Logan: Aging out

It is the tragedy of Jackman’s Wolverine that, while the character he plays is portrayed as functionally ageless, immortal, to watch the evolution of his portrayal is to watch his struggle against the forces of time. It would be wise for him not to return to the role, he can go on to star in those prestige roles that older leading men do and the producers at Warner Brothers can search for a new star to keep the X-men brand from Marvels grasping hands. It would be better for everyone that way, so much does Logan feel like a definitive closing statement.

It’s very much a parable, aging people in an aging world contemplating youth and the future. Logan, the given name of the superhero mutant once called Wolverine, now works as a chauffeur, driving his limo around a ruined city for a clientele of stags, hens, and shitty looking businessmen. He does this to afford the heroic quantities of alcohol that serves to numb his regenerating nerves and the medication that will stop the now infirm Charles Xavier (Patrick Stewart) from the seizures he suffers, potentially deadly to both himself and anyone unlucky enough the be around at the time.

Into this scene comes Gabriela (Elizabeth Rodriguez) a nurse who claims her daughter, Laura (Dafne Keen) is also a mutant, the first born in a long time, and is being hunted, and needs protection, and Logan must be the one to provide it. She offers him fifty thousand dollars to drive them to a safe haven, in the North Dakota plains, close enough to make a run for the border should the need arise. Reluctantly, he agrees.

It’s not much of a spoiler now to say that this girl’s powers are Wolverine’s powers, what with the fist claws and the strength and the regeneration, arriving at a time when Logan’s seem to be very much on the wane. He’s not healing right anymore, his body covered with the barely healed scars of a lifetime’s hard battles. In one harrowing scene his claws don’t seem to be working right, his own body rebelling against him, he takes them in his hand and pulls them to their full extension, cutting himself up in the process. In light of this film’s focus on his suffering, his powers become more curse than blessing, impossible for him to imprint on the world without damaging himself.

Time too has taken a toll on Professor X, the previous films have taken on the position of using the greatness of his mind as an excuse for his physical disability. Often are the physically disabled marginalised in society, and the sort of characterisation Charles Xavier has received in the past has been emblematic of this. Look at our view of Professor Stephen Hawking we accept societal ‘abnormality’ of his body as payment for his genius. Also, we fall into the trap of accepting the opposite, neurodivergence being a tragedy in young, attractive bodies, a cause for shame and derision in the elderly. By reframing Xavier in this way and casting him very much at the moral centre of this film, it asks us to reconsider our views on these members of society.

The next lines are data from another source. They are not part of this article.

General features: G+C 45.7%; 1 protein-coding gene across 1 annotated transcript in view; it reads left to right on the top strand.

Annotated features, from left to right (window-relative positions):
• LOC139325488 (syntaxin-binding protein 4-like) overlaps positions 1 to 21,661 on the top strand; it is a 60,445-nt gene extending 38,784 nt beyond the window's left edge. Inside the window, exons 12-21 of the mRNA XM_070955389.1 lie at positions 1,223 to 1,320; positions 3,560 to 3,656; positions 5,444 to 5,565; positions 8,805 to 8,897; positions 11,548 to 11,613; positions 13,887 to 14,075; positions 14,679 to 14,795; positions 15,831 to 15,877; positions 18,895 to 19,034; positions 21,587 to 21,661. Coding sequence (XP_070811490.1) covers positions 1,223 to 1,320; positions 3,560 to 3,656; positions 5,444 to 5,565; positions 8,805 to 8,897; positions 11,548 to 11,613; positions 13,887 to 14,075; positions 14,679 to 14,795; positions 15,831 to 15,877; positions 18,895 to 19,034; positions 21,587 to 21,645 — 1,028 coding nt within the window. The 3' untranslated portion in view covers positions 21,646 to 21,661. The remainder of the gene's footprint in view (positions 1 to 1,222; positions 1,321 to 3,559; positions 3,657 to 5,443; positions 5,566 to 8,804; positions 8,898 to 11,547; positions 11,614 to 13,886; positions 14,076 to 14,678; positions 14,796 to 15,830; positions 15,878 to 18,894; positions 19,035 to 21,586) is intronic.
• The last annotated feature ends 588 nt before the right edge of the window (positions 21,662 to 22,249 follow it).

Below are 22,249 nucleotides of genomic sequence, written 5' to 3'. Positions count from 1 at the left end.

Thing is, these two different questions about the meaning and function of age, would be rendered completely inert without the commitment of the two actors inhabiting these characters. Let’s be fair, we’ve had like nine films featuring Wolverine at this point, so we can say we’ve seen good Wolverine and bad Wolverine (cough, cough, X-men Origins.) Sometimes that’s a function of the film, and sometimes it seems like Jackson’s not all there for the part.

Logan features Great Wolverine, I think it’s Jackman’s best, though I’ll admit to having not watched the original trilogy in quite a while now. His approach to this broken man, destroyed by the way his very being forced him into interacting with the world, and yet still very much unable to break those patterns. His addiction to violence, to the power inside his skin, is very much as real as the whisky he keeps slamming throughout the runtime. The opening scene features him slaughtering a bunch of young men trying to jack his hubcaps. Watch how he revels in it, the film does too, announcing it’s presence as an adult flick with its focus on the viscera, but then he almost gets beat and winds up in a truck stop washing the blood out of his shirt.